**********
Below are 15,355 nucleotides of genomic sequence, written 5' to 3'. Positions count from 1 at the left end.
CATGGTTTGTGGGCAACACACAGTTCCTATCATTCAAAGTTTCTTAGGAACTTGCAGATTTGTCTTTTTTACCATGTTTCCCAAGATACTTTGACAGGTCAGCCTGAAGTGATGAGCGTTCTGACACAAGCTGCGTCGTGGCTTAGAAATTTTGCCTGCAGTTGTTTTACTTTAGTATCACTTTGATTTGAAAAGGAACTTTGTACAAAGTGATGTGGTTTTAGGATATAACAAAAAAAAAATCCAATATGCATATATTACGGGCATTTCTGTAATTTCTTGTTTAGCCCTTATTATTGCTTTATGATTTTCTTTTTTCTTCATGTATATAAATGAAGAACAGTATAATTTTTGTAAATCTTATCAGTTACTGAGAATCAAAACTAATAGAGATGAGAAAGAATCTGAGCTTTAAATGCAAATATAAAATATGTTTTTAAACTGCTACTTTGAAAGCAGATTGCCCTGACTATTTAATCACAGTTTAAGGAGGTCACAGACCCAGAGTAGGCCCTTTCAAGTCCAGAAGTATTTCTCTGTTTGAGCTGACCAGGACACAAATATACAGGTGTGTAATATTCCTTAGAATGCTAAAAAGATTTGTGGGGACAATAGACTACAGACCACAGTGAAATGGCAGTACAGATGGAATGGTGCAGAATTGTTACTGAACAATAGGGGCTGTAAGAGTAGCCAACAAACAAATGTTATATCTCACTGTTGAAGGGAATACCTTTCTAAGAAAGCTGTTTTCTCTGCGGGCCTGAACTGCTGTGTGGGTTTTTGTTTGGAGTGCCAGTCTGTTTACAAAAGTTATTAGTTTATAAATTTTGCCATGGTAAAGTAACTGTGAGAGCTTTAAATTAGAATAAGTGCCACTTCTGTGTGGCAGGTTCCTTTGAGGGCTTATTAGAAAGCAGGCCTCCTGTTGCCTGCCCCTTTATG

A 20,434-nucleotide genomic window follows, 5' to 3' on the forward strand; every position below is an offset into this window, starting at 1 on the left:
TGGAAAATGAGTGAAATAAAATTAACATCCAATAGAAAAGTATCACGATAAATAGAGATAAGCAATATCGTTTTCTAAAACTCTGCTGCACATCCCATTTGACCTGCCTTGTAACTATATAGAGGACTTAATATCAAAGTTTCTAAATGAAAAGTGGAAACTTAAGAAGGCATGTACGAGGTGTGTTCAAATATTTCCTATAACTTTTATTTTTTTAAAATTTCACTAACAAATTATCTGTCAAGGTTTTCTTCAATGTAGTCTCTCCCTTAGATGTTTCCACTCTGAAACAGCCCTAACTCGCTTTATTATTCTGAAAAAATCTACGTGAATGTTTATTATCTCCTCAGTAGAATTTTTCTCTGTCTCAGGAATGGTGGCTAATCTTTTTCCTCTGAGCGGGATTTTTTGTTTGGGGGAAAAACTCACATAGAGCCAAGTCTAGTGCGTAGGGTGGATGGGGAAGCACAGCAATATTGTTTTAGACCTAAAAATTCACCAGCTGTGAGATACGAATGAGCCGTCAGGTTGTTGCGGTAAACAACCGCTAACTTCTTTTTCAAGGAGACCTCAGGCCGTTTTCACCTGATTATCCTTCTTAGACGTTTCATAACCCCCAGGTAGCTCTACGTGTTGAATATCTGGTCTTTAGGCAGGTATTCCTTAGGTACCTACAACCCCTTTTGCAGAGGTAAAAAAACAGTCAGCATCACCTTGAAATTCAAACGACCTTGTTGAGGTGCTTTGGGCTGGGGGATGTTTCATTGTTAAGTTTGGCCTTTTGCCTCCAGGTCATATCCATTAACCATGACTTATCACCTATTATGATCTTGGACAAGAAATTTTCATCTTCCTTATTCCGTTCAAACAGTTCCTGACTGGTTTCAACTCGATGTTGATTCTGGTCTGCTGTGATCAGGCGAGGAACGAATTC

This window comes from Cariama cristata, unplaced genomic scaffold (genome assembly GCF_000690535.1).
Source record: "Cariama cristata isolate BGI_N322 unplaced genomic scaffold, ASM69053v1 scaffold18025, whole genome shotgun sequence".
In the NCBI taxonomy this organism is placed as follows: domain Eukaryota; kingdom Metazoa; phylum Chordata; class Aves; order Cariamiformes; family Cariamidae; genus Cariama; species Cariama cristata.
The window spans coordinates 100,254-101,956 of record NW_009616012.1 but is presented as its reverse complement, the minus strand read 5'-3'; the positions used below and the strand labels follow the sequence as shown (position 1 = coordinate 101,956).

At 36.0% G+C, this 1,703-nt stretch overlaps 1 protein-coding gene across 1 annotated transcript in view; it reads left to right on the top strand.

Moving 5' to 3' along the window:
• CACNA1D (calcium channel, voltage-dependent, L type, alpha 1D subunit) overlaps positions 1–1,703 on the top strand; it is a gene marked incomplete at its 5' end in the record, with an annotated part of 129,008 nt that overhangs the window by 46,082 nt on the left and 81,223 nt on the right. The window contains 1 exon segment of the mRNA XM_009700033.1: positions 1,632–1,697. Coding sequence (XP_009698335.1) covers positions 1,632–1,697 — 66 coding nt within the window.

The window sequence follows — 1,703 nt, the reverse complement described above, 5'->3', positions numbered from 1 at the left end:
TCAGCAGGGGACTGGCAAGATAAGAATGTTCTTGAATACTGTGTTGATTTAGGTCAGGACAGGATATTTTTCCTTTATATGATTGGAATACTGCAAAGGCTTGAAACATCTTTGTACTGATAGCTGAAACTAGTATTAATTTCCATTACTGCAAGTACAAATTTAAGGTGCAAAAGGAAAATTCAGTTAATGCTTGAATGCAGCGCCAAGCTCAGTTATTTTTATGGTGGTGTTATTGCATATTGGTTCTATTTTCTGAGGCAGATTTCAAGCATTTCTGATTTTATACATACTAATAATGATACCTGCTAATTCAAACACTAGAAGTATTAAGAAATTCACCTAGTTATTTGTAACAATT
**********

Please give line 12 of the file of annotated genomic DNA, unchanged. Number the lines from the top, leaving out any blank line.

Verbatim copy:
The window sequence follows — 1,703 nt, the reverse complement described above, 5'->3', positions numbered from 1 at the left end: